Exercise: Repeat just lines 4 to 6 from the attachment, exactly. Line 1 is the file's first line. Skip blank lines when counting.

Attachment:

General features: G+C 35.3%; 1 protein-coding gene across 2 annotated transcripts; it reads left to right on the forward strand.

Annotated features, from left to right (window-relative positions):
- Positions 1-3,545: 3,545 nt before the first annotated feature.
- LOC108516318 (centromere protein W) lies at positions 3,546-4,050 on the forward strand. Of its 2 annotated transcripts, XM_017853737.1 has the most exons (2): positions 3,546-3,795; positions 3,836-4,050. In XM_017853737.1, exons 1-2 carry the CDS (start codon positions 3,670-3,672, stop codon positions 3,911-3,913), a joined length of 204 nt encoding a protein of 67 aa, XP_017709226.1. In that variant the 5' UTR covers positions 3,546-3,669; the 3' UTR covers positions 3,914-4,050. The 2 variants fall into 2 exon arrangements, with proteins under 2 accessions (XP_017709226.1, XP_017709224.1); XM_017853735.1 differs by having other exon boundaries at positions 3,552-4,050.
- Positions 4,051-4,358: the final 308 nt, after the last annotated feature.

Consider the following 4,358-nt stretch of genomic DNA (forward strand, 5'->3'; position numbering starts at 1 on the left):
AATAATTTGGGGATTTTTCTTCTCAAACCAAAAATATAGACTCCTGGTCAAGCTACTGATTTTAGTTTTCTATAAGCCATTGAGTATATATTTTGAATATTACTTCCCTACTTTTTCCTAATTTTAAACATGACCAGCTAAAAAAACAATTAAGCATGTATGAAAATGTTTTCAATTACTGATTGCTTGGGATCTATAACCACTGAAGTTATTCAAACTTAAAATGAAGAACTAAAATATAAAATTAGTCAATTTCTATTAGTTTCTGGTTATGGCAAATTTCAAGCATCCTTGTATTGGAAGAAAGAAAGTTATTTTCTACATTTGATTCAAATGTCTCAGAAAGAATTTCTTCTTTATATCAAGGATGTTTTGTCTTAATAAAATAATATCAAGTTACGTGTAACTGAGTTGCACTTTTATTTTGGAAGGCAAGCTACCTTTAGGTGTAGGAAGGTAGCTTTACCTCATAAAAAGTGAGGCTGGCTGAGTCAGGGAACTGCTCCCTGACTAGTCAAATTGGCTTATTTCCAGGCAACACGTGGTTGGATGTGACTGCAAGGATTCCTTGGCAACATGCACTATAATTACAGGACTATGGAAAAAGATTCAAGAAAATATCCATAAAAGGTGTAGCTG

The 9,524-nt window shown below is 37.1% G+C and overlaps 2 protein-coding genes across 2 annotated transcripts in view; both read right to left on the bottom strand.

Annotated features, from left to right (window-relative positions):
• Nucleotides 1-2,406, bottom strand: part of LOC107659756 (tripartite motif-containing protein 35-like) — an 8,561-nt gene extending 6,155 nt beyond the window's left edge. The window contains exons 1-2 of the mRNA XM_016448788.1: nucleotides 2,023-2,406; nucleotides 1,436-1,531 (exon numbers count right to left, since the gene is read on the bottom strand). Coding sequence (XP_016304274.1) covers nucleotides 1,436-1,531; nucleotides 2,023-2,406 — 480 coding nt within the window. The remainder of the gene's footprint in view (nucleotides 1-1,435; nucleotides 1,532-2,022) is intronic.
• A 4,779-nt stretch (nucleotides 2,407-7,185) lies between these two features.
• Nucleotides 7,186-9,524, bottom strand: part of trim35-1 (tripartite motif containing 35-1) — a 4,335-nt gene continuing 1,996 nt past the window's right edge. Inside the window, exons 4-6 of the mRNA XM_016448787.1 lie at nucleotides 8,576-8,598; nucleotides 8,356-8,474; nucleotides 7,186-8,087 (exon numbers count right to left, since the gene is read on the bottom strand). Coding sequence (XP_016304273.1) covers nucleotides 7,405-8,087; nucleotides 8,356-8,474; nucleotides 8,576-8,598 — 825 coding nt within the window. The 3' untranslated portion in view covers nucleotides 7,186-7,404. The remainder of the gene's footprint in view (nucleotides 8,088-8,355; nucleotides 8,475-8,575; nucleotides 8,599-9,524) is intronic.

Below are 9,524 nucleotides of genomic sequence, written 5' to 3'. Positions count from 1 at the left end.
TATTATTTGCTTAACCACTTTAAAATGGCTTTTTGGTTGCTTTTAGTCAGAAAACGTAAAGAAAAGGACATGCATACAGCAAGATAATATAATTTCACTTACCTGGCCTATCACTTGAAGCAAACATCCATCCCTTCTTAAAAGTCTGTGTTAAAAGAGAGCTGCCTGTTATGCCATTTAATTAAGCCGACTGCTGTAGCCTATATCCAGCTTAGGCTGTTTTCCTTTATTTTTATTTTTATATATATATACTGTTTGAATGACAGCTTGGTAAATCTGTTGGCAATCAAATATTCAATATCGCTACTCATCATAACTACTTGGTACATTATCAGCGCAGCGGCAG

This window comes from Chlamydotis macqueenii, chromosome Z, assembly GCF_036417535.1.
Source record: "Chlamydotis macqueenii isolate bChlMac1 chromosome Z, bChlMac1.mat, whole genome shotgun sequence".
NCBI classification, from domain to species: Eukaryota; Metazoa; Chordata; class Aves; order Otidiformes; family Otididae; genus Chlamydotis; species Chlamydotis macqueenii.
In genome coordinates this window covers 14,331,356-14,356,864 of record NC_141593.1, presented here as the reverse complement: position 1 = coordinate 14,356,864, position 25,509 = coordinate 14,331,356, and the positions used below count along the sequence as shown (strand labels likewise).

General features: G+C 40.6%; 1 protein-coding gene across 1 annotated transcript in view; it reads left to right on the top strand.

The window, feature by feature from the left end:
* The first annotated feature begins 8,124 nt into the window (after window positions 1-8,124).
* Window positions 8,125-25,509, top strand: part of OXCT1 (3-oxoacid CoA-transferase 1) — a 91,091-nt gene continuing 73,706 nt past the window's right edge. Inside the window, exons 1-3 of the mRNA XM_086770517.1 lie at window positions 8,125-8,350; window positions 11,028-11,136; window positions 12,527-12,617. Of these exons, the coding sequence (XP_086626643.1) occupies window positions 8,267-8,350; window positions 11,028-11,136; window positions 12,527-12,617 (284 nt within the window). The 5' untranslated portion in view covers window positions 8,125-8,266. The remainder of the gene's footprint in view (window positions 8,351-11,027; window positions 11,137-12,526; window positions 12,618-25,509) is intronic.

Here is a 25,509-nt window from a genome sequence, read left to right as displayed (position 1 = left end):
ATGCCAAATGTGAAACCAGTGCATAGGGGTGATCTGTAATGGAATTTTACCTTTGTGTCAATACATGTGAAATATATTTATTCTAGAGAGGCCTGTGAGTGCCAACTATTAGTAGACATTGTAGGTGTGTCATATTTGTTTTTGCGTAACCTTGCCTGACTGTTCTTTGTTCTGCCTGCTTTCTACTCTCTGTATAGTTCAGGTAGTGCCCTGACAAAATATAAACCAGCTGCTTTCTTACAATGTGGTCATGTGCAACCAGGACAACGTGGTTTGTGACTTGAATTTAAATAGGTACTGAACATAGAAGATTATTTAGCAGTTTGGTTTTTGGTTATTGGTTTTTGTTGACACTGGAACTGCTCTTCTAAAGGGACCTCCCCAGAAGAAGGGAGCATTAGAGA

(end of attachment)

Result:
- LOC108516318 (centromere protein W) lies at positions 3,546-4,050 on the forward strand. Of its 2 annotated transcripts, XM_017853737.1 has the most exons (2): positions 3,546-3,795; positions 3,836-4,050. In XM_017853737.1, exons 1-2 carry the CDS (start codon positions 3,670-3,672, stop codon positions 3,911-3,913), a joined length of 204 nt encoding a protein of 67 aa, XP_017709226.1. In that variant the 5' UTR covers positions 3,546-3,669; the 3' UTR covers positions 3,914-4,050. The 2 variants fall into 2 exon arrangements, with proteins under 2 accessions (XP_017709226.1, XP_017709224.1); XM_017853735.1 differs by having other exon boundaries at positions 3,552-4,050.
- Positions 4,051-4,358: the final 308 nt, after the last annotated feature.

Consider the following 4,358-nt stretch of genomic DNA (forward strand, 5'->3'; position numbering starts at 1 on the left):